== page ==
It would be difficult to pin down the most alarming, disconcerting, or hubristic statement in Marco Rubio's speech at the Brookings Institution but the following is a good contender:
"I always start by reminding people that what happens all over the world is our business. Every aspect of [our] lives is directly impacted by global events. The security of our cities is connected to the security of small hamlets in Afghanistan, Pakistan, Yemen, and Somalia. Our cost of living, the safety of our food and the value of things we invent, make and sell are just a few examples of everyday aspects of our lives that are directly related to events abroad and make it impossible for us to focus only on issues here at home."
Over at the Daily Caller, Jack Hunter trenchantly picked up from Michael Brendan Dougherty that "this is a prescription for endless war." Rubio's statement indeed causes alarm for non-interventionists and realists alike. But what the supposed Tea Party senator has done is essentially take the loose construction of the Commerce Clause of the U.S. Constitution and applied it to foreign policy.
Many conservatives are familiar with the infamous 1942 Supreme Court case Wickard v. Filburn where Ohio farmer Filburn raised wheat on his own farm for the purpose of feeding his chickens. The Court, deciding in favor of the U.S. Agriculture Department, claimed that since the wheat could have affected interstate commerce, it was under the purview of regulation from Washington. A contorted interpretation to be sure, but no more contorted than Rubio's contention that, in the words of the London Telegraph's Timothy Stanley, "if some goatherd in the mountains of Afghanistan loses one of his flock to a landmine, the consequences for Topeka, Kansas could be terrible."
The speech is fueling speculation that the freshman senator is seeking to place himself as Mitt Romney's running mate. Indeed he has been subject of such talk for months, including by this writer. Although there are obvious flaws with a Rubio candidacy, in several ways Rubio is the perfect specimen of what the GOP wants in a VP. And that is exactly what is wrong.
Rubio himself has been a national figure longer than he's been a national officeholder. In the fall of 2009, the infancy of his campaign, National Review placed him on its cover and Rubio was the keynote speaker at the 2010 CPAC. For better or worse, NR is still the flagship of movement conservatism and CPAC is not some isolated gathering of a couple hundred conservative groupies. One does not have to be a conspiracy theorist of the Alex Jones variety to see that Rubio, who had only been a state representative, was identified and propped up as a potential party leader.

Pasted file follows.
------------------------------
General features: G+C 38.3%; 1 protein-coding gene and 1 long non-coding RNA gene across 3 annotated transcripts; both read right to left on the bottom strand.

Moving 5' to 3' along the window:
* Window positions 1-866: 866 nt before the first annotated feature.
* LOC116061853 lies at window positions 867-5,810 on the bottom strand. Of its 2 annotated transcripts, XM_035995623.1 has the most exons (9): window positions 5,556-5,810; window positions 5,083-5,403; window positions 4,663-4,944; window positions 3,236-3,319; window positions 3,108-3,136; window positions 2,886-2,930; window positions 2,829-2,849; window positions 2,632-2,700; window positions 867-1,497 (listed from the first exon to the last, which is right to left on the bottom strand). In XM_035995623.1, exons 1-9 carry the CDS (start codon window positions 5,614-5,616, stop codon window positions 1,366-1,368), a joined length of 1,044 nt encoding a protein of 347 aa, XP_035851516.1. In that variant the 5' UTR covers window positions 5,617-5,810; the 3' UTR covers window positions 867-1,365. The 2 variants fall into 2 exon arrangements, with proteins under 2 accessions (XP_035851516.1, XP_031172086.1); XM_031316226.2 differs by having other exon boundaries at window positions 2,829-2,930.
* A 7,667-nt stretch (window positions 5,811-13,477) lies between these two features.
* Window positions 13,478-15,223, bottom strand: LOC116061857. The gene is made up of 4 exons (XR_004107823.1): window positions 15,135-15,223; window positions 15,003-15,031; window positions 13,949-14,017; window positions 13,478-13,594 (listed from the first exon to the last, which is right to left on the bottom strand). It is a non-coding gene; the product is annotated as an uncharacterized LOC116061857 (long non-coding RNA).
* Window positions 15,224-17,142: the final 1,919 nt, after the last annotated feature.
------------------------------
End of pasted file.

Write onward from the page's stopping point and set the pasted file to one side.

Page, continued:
The trouble with Rubio is not that he is simply a hyperinterventionist. It's better for non-interventionists and realists if Rubio's foreign policy is associated with the likes of Joe Lieberman, John McCain, and Lindsey Graham, three senators no one would accuse of being right-wing fanatics. The problem is that he entered the national political scene as a Tea Party candidate and for a movement that has largely avoided discussing foreign policy, Rubio's platform would make Tea Party foreign policy virtually indistinguishable from the foreign policy failures of the Bush administration that cost Republicans the White House and their congressional majorities.
The 2012 presidential election has been marked primarily by the economy and jobs. Although many of the early stages of the Republican primary featured tough talk on foreign policy, including Rick Santorum's repeated claim that the leadership of Iran is equivalent to al Qaeda, once voting began domestics took center stage.
But the glaring omission of this process has been any mention of George W. Bush. The last Republican president, elected twice and one whom might be expected to be held up with other Republican heroes, is persona non grata.
That is, of course, until Rubio said in an interview just days before his big foreign policy address that not only did President Bush do a commendable job immediately following the terrorist attacks of September 11, which even critics concede, but that he did a "fantastic" job for his whole presidency.
Since he left office most Republicans have been smart enough to avoid discussion of George W. Bush because his administration oversaw so many disasters: Iraq, Katrina, deficits, corruption, and a crashing economy. But the silence was only half of it. There was no outright rejection of the Bush years - only the abiding suspicion that Republicans were embarrassed by the negative perception of Bush and not his agenda. Rubio's praise for Bush and subsequent speech is telling.
Lockstep conformism in foreign policy is likely to result once an old guard Republican, and therefore de facto leader of the party, like Romney reaches the White House. But Rubio, who is young, energetic, and likely to remain a highly visible Republican even if he doesn't land the #2 spot, represents the status quo a new generation of Republicans can believe in.
Regular Columnist, THL
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